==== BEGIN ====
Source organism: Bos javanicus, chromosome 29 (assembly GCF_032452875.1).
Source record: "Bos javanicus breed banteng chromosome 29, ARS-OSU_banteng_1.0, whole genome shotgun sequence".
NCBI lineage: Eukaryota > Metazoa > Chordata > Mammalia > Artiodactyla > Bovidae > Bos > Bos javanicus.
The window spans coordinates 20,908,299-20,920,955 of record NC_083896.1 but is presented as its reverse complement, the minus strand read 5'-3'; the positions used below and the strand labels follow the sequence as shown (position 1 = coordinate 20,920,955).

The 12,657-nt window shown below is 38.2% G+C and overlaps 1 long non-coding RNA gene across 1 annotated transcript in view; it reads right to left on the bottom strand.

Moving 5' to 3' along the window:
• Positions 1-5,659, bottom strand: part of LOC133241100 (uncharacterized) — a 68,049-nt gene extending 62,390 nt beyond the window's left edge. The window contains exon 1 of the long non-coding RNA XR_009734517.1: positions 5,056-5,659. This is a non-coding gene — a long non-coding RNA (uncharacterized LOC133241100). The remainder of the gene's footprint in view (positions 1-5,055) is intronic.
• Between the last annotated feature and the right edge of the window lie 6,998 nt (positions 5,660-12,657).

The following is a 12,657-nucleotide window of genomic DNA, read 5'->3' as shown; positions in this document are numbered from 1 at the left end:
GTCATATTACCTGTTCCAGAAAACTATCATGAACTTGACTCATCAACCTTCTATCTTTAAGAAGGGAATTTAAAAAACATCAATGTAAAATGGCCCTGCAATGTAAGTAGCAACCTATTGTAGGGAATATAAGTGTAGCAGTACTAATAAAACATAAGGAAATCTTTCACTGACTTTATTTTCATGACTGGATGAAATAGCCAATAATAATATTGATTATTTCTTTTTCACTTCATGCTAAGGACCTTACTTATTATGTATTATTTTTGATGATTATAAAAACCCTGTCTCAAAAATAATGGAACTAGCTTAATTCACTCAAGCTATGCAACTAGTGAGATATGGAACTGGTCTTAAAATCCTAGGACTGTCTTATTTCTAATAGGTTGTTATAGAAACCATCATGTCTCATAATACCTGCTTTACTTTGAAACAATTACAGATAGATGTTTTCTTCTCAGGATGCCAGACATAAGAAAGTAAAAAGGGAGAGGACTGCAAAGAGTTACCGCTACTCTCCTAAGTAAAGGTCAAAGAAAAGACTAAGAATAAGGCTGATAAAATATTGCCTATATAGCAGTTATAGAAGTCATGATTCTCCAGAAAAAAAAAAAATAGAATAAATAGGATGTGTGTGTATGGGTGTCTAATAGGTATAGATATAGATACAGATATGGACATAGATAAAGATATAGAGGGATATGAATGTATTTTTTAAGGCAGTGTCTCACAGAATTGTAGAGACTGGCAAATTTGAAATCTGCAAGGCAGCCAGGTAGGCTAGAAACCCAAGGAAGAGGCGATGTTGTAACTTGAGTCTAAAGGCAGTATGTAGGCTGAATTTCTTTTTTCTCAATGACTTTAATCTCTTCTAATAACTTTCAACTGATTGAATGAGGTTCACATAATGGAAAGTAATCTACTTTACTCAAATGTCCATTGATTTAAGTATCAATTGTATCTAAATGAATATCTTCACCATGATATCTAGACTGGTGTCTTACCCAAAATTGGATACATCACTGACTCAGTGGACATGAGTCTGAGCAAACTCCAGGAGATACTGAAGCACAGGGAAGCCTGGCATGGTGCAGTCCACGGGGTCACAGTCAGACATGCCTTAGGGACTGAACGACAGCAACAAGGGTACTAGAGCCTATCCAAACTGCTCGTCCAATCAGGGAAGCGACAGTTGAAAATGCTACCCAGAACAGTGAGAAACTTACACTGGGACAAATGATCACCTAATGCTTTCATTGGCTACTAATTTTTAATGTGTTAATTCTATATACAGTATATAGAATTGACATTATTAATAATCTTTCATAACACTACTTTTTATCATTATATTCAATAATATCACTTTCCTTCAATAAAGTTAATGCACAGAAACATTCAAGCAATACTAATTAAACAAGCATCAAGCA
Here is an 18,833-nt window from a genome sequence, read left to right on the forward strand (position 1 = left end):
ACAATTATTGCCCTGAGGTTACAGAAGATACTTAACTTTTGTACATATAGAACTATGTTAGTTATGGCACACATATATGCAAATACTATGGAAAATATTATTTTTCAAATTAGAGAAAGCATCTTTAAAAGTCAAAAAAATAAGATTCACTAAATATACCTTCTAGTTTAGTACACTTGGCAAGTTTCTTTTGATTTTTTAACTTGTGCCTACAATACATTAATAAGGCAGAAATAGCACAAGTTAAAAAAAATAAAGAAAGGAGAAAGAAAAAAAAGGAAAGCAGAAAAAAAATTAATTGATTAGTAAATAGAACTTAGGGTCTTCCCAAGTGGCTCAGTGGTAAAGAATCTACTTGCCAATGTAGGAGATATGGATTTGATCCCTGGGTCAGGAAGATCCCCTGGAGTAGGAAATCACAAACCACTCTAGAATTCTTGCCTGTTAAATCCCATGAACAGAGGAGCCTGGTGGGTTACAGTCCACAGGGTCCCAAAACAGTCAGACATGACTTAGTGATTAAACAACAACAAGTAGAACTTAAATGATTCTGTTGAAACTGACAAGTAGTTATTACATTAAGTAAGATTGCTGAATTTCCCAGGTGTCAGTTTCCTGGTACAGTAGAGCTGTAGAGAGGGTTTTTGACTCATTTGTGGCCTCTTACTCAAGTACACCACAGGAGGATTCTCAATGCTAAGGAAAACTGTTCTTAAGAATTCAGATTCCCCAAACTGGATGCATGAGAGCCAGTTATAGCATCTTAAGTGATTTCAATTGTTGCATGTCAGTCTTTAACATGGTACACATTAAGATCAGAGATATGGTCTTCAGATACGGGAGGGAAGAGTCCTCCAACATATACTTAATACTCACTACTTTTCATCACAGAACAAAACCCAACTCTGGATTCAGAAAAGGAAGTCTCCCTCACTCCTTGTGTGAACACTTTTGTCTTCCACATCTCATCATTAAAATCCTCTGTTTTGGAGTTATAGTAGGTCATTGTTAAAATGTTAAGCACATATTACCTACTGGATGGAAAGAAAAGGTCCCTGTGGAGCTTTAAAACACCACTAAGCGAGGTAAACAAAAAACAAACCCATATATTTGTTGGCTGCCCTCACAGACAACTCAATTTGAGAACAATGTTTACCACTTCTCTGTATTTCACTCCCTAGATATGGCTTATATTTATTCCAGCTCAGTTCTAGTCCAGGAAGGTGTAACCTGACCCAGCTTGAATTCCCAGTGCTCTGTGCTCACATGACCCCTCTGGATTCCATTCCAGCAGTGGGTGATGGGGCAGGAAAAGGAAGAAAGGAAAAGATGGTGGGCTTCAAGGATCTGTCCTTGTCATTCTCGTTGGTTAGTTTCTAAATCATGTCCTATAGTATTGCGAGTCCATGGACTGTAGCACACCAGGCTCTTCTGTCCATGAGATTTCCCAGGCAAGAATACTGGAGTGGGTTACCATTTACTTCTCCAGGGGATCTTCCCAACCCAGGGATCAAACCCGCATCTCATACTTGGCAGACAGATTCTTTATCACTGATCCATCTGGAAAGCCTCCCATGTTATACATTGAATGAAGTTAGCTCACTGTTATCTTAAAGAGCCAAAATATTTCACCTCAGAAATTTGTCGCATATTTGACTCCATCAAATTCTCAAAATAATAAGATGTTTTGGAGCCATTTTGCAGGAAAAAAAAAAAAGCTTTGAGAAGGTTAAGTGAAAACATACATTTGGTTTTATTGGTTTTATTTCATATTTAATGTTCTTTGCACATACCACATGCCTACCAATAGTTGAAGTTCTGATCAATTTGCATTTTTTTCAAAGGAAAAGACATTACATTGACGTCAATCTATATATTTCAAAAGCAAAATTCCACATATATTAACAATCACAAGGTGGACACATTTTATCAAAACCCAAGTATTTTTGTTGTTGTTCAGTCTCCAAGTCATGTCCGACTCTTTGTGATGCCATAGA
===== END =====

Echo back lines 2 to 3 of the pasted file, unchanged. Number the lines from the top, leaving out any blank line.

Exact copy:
Source record: "Bos javanicus breed banteng chromosome 29, ARS-OSU_banteng_1.0, whole genome shotgun sequence".
NCBI lineage: Eukaryota > Metazoa > Chordata > Mammalia > Artiodactyla > Bovidae > Bos > Bos javanicus.